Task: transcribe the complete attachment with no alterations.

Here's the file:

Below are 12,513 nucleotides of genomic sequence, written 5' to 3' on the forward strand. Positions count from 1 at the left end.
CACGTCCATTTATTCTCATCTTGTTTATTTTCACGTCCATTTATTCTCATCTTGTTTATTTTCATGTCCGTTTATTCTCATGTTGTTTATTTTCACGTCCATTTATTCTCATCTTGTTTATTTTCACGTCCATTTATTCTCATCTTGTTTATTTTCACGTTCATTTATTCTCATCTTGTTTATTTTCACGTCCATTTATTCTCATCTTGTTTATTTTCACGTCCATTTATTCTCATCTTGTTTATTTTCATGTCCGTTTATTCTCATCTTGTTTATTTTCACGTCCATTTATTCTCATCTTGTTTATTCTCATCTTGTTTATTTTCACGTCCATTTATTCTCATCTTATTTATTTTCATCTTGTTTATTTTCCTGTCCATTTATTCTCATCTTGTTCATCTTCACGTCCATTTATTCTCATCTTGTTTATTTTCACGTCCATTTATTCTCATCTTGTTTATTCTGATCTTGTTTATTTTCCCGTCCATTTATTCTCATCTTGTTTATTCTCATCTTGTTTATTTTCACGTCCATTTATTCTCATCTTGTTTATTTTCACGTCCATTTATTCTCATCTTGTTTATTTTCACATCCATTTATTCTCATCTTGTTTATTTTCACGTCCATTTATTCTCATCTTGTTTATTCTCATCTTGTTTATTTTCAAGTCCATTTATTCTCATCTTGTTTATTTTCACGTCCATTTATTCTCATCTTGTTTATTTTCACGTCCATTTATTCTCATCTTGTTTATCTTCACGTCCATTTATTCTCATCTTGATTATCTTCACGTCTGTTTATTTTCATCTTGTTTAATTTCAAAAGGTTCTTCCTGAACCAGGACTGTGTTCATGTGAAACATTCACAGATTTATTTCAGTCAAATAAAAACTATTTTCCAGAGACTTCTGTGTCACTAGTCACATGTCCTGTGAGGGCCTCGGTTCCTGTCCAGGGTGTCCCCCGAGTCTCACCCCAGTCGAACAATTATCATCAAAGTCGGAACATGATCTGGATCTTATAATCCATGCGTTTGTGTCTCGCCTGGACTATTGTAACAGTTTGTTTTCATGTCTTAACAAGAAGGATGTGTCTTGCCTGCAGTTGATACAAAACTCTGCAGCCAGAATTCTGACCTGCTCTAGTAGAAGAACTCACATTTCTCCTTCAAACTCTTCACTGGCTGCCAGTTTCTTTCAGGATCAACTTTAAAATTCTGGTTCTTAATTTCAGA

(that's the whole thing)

Below are 12,513 nucleotides of genomic sequence, written 5' to 3' on the forward strand. Positions count from 1 at the left end.
CACGTCCATTTATTCTCATCTTGTTTATTTTCACGTCCATTTATTCTCATCTTGTTTATTTTCATGTCCGTTTATTCTCATGTTGTTTATTTTCACGTCCATTTATTCTCATCTTGTTTATTTTCACGTCCATTTATTCTCATCTTGTTTATTTTCACGTTCATTTATTCTCATCTTGTTTATTTTCACGTCCATTTATTCTCATCTTGTTTATTTTCACGTCCATTTATTCTCATCTTGTTTATTTTCATGTCCGTTTATTCTCATCTTGTTTATTTTCACGTCCATTTATTCTCATCTTGTTTATTCTCATCTTGTTTATTTTCACGTCCATTTATTCTCATCTTATTTATTTTCATCTTGTTTATTTTCCTGTCCATTTATTCTCATCTTGTTCATCTTCACGTCCATTTATTCTCATCTTGTTTATTTTCACGTCCATTTATTCTCATCTTGTTTATTCTGATCTTGTTTATTTTCCCGTCCATTTATTCTCATCTTGTTTATTCTCATCTTGTTTATTTTCACGTCCATTTATTCTCATCTTGTTTATTTTCACGTCCATTTATTCTCATCTTGTTTATTTTCACATCCATTTATTCTCATCTTGTTTATTTTCACGTCCATTTATTCTCATCTTGTTTATTCTCATCTTGTTTATTTTCAAGTCCATTTATTCTCATCTTGTTTATTTTCACGTCCATTTATTCTCATCTTGTTTATTTTCACGTCCATTTATTCTCATCTTGTTTATCTTCACGTCCATTTATTCTCATCTTGATTATCTTCACGTCTGTTTATTTTCATCTTGTTTAATTTCAAAAGGTTCTTCCTGAACCAGGACTGTGTTCATGTGAAACATTCACAGATTTATTTCAGTCAAATAAAAACTATTTTCCAGAGACTTCTGTGTCACTAGTCACATGTCCTGTGAGGGCCTCGGTTCCTGTCCAGGGTGTCCCCCGAGTCTCACCCCAGTCGAACAATTATCATCAAAGTCGGAACATGATCTGGATCTTATAATCCATGCGTTTGTGTCTCGCCTGGACTATTGTAACAGTTTGTTTTCATGTCTTAACAAGAAGGATGTGTCTTGCCTGCAGTTGATACAAAACTCTGCAGCCAGAATTCTGACCTGCTCTAGTAGAAGAACTCACATTTCTCCTTCAAACTCTTCACTGGCTGCCAGTTTCTTTCAGGATCAACTTTAAAATTCTGGTTCTTAATTTCAGA